Necklace and Cross thumbnail 1
Image of Gallery in South Kensington
On display at V&A South Kensington
British Galleries, Room 122

Necklace and Cross

1843 (made)
Artist/Maker
Place of origin

Object Type
The necklace is composed of 19 enamelled quatrefoils set with garnets. The pendant cross has quatrefoil ends decorated in the same manner as the links of the necklace. In each of the angles between the arms are four small pearls surmounted by a gold fleur-de-lis.

People
The necklace and pendant were made for Louisa Burton, the second wife of the architect A. W. N. Pugin (1812-1852). Pugin's account with John Hardman & Co. of Birmingham contains an entry on 21 December 1843 for 'A Gold enamel Chain & Cross' costing £47. 15s. Louisa died eight months later.

The cross and chain became part of the large parure (set) of jewellery prepared by Pugin for his intended third bride, Helen Lumsdaine. He persuaded Helen to convert to Catholicism, but in 1848, before they could be married, he was parted from her at the insistence of her relatives. Pugin subsequently married a Catholic, Jane Knill, on 10 August 1848. The society gossip Ralph Nevill recalled her as a very pretty woman, her every jewel mounted 'in a Gothic setting'. The set was exhibited in Pugin's Medieval Court at the Great Exhibition of 1851, where it was admired by Queen Victoria.

Materials & Making
Each unit in the chain was stamped out in two parts which were snapped together.

Object details

Categories
Object type
Parts
This object consists of 2 parts.

  • Necklace
  • Cross
Materials and techniques
Enamelled gold, set with cabochon garnets and pearls
Dimensions
  • Necklace length: 53.7cm
  • Cross height: 7cm
  • Cross width: 4.8cm
Dimensions checked: Measured; 22/01/1999 by sf
Style
Gallery label
British Galleries: This is one of the most striking examples of Gothic Revival jewellery, designed by the influential architect A.W.N. Pugin. The shapes which make up the necklace are simple and strong, with rich enamelling and jewels. Pugin designed very few pieces of jewellery but, like all his designs, they are influenced by historical precedents.(27/03/2003)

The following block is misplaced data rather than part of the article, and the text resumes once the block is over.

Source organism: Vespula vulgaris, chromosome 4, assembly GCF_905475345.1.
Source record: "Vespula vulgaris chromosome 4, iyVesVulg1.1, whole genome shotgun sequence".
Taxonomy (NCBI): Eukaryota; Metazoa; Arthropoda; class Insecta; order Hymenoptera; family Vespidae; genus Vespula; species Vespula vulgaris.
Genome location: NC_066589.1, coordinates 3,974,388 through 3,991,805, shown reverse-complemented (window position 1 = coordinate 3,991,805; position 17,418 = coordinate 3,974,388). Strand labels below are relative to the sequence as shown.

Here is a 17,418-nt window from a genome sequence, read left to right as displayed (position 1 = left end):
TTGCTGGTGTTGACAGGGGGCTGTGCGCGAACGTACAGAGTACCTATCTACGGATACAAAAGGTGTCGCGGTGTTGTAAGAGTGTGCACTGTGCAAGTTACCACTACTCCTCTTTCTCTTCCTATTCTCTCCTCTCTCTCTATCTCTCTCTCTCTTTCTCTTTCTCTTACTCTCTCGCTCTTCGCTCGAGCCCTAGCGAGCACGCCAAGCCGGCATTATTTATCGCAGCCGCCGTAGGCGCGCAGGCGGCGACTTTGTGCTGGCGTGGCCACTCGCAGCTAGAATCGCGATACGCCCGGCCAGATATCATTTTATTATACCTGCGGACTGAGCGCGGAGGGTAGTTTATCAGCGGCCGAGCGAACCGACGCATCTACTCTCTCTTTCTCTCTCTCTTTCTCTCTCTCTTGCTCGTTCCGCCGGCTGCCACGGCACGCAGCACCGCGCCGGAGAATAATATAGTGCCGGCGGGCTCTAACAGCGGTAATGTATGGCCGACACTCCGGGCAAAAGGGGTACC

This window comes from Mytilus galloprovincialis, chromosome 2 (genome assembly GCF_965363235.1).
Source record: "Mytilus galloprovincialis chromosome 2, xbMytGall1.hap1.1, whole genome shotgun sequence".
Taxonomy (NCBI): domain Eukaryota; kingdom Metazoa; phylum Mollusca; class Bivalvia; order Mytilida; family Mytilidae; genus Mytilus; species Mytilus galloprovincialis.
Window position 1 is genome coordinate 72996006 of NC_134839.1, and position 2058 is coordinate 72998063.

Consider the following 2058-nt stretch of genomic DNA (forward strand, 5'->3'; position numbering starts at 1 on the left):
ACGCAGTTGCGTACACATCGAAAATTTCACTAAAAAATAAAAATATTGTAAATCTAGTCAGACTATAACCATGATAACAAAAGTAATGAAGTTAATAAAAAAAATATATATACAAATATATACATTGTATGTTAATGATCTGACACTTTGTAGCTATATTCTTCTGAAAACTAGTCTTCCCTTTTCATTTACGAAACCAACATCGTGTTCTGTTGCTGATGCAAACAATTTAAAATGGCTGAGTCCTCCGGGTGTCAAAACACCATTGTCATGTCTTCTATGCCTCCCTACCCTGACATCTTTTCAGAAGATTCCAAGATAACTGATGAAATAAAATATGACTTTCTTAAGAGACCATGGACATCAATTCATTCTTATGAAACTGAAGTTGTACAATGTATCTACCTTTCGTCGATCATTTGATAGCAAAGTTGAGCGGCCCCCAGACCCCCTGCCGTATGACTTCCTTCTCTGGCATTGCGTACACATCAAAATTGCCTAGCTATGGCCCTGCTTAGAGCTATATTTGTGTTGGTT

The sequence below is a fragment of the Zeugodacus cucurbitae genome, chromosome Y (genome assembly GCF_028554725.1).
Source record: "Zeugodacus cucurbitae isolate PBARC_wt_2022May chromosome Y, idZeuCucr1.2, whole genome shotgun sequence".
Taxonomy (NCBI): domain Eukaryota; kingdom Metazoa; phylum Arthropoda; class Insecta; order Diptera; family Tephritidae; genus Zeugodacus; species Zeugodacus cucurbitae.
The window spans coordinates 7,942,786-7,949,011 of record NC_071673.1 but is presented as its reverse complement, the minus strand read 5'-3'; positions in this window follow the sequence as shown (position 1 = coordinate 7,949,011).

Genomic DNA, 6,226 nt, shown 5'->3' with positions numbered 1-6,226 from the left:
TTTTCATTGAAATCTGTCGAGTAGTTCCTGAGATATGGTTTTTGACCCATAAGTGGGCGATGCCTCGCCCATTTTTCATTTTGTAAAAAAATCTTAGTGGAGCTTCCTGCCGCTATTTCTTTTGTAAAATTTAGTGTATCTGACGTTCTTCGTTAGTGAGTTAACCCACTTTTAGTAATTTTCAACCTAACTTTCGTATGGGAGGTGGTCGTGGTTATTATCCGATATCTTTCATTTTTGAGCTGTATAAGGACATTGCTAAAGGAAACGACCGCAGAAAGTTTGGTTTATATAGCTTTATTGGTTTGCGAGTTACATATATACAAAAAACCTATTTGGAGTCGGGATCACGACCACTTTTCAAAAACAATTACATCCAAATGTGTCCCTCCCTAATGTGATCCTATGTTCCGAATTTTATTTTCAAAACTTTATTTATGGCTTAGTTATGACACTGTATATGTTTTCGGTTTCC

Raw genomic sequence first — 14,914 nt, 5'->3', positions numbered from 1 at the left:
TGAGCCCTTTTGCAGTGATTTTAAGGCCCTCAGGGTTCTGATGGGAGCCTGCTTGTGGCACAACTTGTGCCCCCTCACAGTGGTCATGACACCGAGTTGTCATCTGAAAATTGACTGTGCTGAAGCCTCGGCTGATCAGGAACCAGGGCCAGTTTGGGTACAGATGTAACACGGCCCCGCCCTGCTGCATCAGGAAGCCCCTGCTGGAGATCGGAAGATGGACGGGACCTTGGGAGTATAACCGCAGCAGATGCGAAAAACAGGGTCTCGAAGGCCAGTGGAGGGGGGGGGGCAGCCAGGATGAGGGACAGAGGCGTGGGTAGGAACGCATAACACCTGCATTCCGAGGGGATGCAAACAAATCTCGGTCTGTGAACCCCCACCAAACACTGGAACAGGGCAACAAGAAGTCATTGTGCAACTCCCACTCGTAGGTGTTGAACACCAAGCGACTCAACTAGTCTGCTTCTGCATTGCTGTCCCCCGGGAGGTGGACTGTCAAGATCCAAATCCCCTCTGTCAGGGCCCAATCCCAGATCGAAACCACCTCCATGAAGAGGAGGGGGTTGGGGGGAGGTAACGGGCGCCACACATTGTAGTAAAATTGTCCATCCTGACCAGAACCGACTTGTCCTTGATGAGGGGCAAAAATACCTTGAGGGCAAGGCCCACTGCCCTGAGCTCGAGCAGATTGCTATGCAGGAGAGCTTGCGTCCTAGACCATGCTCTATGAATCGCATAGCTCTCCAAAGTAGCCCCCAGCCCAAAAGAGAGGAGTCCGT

Credit line
Given by Mrs C. E. Gladstone
Object history
Designed by A.W.N. Pugin (born in London 1812, died in Ramsgate, Kent, 1852); made by John Hardman & Co., Birmingham
Summary
Object Type
The necklace is composed of 19 enamelled quatrefoils set with garnets. The pendant cross has quatrefoil ends decorated in the same manner as the links of the necklace. In each of the angles between the arms are four small pearls surmounted by a gold fleur-de-lis.

People
The necklace and pendant were made for Louisa Burton, the second wife of the architect A. W. N. Pugin (1812-1852). Pugin's account with John Hardman & Co. of Birmingham contains an entry on 21 December 1843 for 'A Gold enamel Chain & Cross' costing £47. 15s. Louisa died eight months later.

The cross and chain became part of the large parure (set) of jewellery prepared by Pugin for his intended third bride, Helen Lumsdaine. He persuaded Helen to convert to Catholicism, but in 1848, before they could be married, he was parted from her at the insistence of her relatives. Pugin subsequently married a Catholic, Jane Knill, on 10 August 1848. The society gossip Ralph Nevill recalled her as a very pretty woman, her every jewel mounted 'in a Gothic setting'. The set was exhibited in Pugin's Medieval Court at the Great Exhibition of 1851, where it was admired by Queen Victoria.

Materials & Making
Each unit in the chain was stamped out in two parts which were snapped together.
Collection
Accession number
M.21-1962

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Record createdFebruary 25, 2003
Record URL
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